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Aledo Times Record - Aledo, IL
A blog 'for independent minds'
A Huge Thank You to Sue and Andrea
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Opinion page editor Rick Holmes and other writers blog about national politics and issues. Holmes & Co. is a Blog for Independent Minds, a place for a free-flowing discussion of policy, news and opinion. This blog is the online cousin of the Opinion ...
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Opinion page editor Rick Holmes and other writers blog about national politics and issues. Holmes & Co. is a Blog for Independent Minds, a place for a free-flowing discussion of policy, news and opinion. This blog is the online cousin of the Opinion section of the MetroWest Daily News in Framingham, Mass. As such, our focus starts there and spreads to include Massachusetts, the nation and the world. Since successful blogs create communities of readers and writers, we hope the \x34& Co.\x34 will also come to include you.
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By Rob Meltzer
April 10, 2013 11:20 a.m.



As Framingham voters make a dramatic change in the composition of their Planning Board, its somewhat glib to say that this was about pro-development or anti-development candidates. When incumbents are replaced, its sometimes less about criticism than an acknowledgment of work well done–and the need for fresh ideas. Sue and Andrea served Framingham long and well, and have made a lasting and important contribution that will be historic for the town.



Blaming the Planning Board or particular members for Framingham’s anti-business problem is simply not fair.  Like many Massachusetts communities, Framingham entered the rat race of thinking that mega-business was more important than small-business, and routinely ignored the fact that Bose, Staples, Genzyme and TJX were less important, in the long run, than my law firm.  Huge corporate headquarters lurking in remote office parks, and big box stores hidden by trees, do not create the kind of ground level economic activity that hundreds and thousands of lawyers, entrepreneurs and small shop owners bring to the neighborhoods on a daily basis. None of these large corporations have ever inspired street life.  And at the same time, the town has seen a drop in high end, modern office space and the amenities that make it possible to do business here.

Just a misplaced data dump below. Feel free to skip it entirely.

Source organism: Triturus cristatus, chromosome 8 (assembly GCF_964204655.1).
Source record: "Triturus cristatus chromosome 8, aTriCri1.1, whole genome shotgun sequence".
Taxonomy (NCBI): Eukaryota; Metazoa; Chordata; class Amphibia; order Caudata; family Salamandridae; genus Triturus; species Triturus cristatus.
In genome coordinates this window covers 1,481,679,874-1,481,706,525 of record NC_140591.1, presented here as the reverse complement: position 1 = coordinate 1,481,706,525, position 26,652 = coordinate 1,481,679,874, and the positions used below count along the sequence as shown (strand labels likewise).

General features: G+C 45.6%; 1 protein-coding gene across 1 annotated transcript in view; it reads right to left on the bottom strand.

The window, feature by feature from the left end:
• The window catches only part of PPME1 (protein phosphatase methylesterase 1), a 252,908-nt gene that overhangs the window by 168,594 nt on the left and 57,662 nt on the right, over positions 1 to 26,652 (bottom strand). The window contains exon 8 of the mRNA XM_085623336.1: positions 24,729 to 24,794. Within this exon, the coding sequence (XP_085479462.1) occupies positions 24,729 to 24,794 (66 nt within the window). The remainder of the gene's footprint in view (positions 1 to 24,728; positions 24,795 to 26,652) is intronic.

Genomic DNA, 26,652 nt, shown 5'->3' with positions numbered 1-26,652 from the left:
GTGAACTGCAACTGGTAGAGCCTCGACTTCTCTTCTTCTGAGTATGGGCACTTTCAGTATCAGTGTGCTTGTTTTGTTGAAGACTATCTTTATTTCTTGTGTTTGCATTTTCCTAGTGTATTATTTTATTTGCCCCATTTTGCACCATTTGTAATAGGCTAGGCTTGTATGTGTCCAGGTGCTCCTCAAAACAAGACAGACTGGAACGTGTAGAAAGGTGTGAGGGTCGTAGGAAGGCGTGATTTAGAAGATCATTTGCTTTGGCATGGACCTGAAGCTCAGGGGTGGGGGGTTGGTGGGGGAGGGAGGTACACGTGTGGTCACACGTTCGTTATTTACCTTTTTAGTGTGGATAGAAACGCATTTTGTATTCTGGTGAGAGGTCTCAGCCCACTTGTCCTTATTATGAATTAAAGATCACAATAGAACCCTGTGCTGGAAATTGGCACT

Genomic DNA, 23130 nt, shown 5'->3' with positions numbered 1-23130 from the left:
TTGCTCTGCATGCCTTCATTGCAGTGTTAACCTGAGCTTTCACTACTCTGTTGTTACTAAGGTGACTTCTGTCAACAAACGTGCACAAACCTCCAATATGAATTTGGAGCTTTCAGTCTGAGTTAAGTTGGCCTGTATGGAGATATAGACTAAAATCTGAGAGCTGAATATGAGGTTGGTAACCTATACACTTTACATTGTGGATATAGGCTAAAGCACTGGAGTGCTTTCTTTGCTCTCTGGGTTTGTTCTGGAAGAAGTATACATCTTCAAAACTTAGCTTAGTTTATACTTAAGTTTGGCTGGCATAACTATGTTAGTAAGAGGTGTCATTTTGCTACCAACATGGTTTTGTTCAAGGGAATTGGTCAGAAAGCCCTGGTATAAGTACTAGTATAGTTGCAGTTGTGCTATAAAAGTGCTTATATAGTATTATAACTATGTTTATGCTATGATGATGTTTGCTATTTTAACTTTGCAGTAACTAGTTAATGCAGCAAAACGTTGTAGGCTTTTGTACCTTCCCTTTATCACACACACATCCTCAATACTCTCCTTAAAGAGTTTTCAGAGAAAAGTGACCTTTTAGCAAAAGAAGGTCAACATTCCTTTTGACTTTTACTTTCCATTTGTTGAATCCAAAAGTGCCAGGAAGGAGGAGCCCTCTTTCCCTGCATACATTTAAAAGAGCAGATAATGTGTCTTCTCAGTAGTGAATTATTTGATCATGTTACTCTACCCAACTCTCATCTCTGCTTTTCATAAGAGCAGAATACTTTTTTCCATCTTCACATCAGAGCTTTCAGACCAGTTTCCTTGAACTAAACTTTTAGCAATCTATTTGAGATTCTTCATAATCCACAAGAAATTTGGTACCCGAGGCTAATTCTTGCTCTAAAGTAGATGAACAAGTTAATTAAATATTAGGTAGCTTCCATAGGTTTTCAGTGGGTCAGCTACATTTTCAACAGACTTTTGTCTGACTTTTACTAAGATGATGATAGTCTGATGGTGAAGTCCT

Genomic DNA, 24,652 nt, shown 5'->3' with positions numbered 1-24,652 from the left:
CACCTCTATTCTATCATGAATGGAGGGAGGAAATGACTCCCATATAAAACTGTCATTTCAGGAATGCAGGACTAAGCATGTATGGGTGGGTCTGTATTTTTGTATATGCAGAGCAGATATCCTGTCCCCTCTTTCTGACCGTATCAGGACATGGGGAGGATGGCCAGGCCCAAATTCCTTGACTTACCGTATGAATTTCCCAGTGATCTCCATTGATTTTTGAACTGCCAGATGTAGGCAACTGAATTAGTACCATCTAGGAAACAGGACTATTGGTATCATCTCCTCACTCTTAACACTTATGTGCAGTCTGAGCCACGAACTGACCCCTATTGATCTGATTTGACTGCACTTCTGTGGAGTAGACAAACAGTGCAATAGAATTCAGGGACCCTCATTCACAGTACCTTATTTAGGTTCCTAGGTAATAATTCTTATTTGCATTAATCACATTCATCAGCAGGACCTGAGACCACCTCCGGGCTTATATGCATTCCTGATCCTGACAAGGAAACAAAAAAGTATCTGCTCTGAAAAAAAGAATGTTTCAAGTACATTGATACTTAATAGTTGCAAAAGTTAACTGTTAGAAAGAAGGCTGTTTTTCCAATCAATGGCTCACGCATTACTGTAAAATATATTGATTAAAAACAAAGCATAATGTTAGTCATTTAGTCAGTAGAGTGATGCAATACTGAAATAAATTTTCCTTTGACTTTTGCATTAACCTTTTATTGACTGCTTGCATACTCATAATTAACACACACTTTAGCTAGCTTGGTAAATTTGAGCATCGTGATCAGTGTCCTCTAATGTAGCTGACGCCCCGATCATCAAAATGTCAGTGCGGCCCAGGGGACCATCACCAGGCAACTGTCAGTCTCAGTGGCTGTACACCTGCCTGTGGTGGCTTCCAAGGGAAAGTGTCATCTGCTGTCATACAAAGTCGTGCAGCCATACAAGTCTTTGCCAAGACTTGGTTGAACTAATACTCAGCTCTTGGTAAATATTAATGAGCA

One of the curiosities of this election is that I remember when Lew Colton held an electrifying event at the Sheraton as Building Commissioner, in which he discussed his vision of new urbanism in Framingham. A lot of us signed on to that vision, and we’ve been waiting for its fulfillment ever since. Last year, I finally moved my business out of Framingham to find that vision. I found it in Concord, in a renovated mill building. I can walk from home to work. During my work day, I can run productive errands. I can do business with other local business people. My clients enjoy coming to my office. And, for what it’s worth, there’s a grade level train crossing less than 100 yards from my office which backs up traffic, and it doesn’t matter.



The problems that make Framingham difficult for business are really pretty simple and pretty cheap. Sidewalks. Crosswalks. Allowing McDonalds or CVS  or Walgreens to stimulate depressed neighborhoods. My old office was on the end of Speen Street, and I felt that I had become a prisoner of my street corner. My clients complained as well. For me, the weirdest experience was having clients complain to me about losing Bickfords, and having the town fight a McDonalds on Route Nine. While it’s not everyone’s idea of development, these kinds of amenities are important to itinerant business travelers, and they thus become important to local business owners.  It’s time to view these crossings, such as Speen/Route 30 and the New York Avenue/Rt. 9 corner, as possible urban villages, and it’s time to unchain the developers who want to make this happen. It’s time to lift the height cap on new buildings, and to dismiss the idea that density is evil. That was Lew’s vision back then, and we’ll see if the Planning Board has the power to effectuate change. Personally, the Town Meeting system gets my vote as the obstructionist force, but we’ll see.



There is another problem as well–many developers have viewed Framingham as futile. Whether they are right or wrong is immaterial. As one local broker can attest, my own development company, Framingham Land and Cattle Company, suffers from the malady of pessimism. I can’t even count how many times I’ve seen opportunity somewhere in town, and simply let it slide because I didn’t want, or couldn’t afford, a drawn out process that would ultimately deny me the benefit of what I wanted to do. Again, I don’t blame Sue or Andrea, but a change in the Board will serve to stimulate growth, and, again, we’ll soon find out if the sense of futility was caused by the Planning Board.



Lew and Victor have their work cut out for them. Much is expected of them.



As for Sue and Andrea, we owe them a huge thanks for the foundation that they have built through their hard work, dedication and devotion. Their energy has left a mark on this town which will not soon be forgotten.

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